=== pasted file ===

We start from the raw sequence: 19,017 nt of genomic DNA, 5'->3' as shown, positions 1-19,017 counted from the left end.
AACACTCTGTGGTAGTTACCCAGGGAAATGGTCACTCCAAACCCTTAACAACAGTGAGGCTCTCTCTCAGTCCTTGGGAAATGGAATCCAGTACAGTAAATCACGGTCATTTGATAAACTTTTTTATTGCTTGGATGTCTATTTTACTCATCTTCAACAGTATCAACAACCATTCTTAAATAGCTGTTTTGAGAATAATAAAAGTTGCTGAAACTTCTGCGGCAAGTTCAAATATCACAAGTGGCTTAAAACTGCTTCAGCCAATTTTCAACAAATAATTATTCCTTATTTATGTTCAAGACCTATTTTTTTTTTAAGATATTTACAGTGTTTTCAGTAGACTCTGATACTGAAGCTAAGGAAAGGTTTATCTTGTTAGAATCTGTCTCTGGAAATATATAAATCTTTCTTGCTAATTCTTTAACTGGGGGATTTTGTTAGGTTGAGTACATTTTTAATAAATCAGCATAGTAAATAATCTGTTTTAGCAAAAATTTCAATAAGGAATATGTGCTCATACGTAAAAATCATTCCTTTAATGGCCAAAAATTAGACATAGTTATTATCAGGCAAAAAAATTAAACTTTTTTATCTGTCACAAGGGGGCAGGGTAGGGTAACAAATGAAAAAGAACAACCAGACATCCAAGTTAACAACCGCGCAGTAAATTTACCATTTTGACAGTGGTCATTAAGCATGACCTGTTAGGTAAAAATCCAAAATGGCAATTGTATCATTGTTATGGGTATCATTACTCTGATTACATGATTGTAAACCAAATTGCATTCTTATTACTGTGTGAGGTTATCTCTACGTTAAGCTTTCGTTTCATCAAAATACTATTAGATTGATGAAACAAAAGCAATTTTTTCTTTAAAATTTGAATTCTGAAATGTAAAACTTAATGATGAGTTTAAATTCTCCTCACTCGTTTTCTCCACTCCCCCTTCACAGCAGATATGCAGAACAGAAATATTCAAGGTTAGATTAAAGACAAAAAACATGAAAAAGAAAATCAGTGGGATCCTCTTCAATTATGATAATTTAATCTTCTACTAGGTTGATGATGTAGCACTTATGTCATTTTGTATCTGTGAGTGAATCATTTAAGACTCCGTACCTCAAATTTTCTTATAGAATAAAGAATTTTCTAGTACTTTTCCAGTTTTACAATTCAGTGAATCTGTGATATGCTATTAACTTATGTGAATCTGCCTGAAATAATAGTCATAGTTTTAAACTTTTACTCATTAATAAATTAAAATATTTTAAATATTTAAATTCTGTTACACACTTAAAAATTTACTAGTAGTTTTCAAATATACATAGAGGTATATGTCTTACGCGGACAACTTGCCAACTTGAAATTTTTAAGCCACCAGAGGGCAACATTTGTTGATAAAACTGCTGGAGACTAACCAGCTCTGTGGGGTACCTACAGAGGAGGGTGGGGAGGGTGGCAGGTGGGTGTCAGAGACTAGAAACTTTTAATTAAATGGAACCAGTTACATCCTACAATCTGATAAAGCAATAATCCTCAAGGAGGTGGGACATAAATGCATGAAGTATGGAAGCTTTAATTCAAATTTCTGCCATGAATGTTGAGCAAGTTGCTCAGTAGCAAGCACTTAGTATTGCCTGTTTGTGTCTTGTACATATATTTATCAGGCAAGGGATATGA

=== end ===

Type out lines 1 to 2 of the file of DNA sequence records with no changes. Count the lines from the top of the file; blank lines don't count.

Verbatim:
We start from the raw sequence: 19,017 nt of genomic DNA, 5'->3' as shown, positions 1-19,017 counted from the left end.
AACACTCTGTGGTAGTTACCCAGGGAAATGGTCACTCCAAACCCTTAACAACAGTGAGGCTCTCTCTCAGTCCTTGGGAAATGGAATCCAGTACAGTAAATCACGGTCATTTGATAAACTTTTTTATTGCTTGGATGTCTATTTTACTCATCTTCAACAGTATCAACAACCATTCTTAAATAGCTGTTTTGAGAATAATAAAAGTTGCTGAAACTTCTGCGGCAAGTTCAAATATCACAAGTGGCTTAAAACTGCTTCAGCCAATTTTCAACAAATAATTATTCCTTATTTATGTTCAAGACCTATTTTTTTTTTAAGATATTTACAGTGTTTTCAGTAGACTCTGATACTGAAGCTAAGGAAAGGTTTATCTTGTTAGAATCTGTCTCTGGAAATATATAAATCTTTCTTGCTAATTCTTTAACTGGGGGATTTTGTTAGGTTGAGTACATTTTTAATAAATCAGCATAGTAAATAATCTGTTTTAGCAAAAATTTCAATAAGGAATATGTGCTCATACGTAAAAATCATTCCTTTAATGGCCAAAAATTAGACATAGTTATTATCAGGCAAAAAAATTAAACTTTTTTATCTGTCACAAGGGGGCAGGGTAGGGTAACAAATGAAAAAGAACAACCAGACATCCAAGTTAACAACCGCGCAGTAAATTTACCATTTTGACAGTGGTCATTAAGCATGACCTGTTAGGTAAAAATCCAAAATGGCAATTGTATCATTGTTATGGGTATCATTACTCTGATTACATGATTGTAAACCAAATTGCATTCTTATTACTGTGTGAGGTTATCTCTACGTTAAGCTTTCGTTTCATCAAAATACTATTAGATTGATGAAACAAAAGCAATTTTTTCTTTAAAATTTGAATTCTGAAATGTAAAACTTAATGATGAGTTTAAATTCTCCTCACTCGTTTTCTCCACTCCCCCTTCACAGCAGATATGCAGAACAGAAATATTCAAGGTTAGATTAAAGACAAAAAACATGAAAAAGAAAATCAGTGGGATCCTCTTCAATTATGATAATTTAATCTTCTACTAGGTTGATGATGTAGCACTTATGTCATTTTGTATCTGTGAGTGAATCATTTAAGACTCCGTACCTCAAATTTTCTTATAGAATAAAGAATTTTCTAGTACTTTTCCAGTTTTACAATTCAGTGAATCTGTGATATGCTATTAACTTATGTGAATCTGCCTGAAATAATAGTCATAGTTTTAAACTTTTACTCATTAATAAATTAAAATATTTTAAATATTTAAATTCTGTTACACACTTAAAAATTTACTAGTAGTTTTCAAATATACATAGAGGTATATGTCTTACGCGGACAACTTGCCAACTTGAAATTTTTAAGCCACCAGAGGGCAACATTTGTTGATAAAACTGCTGGAGACTAACCAGCTCTGTGGGGTACCTACAGAGGAGGGTGGGGAGGGTGGCAGGTGGGTGTCAGAGACTAGAAACTTTTAATTAAATGGAACCAGTTACATCCTACAATCTGATAAAGCAATAATCCTCAAGGAGGTGGGACATAAATGCATGAAGTATGGAAGCTTTAATTCAAATTTCTGCCATGAATGTTGAGCAAGTTGCTCAGTAGCAAGCACTTAGTATTGCCTGTTTGTGTCTTGTACATATATTTATCAGGCAAGGGATATGA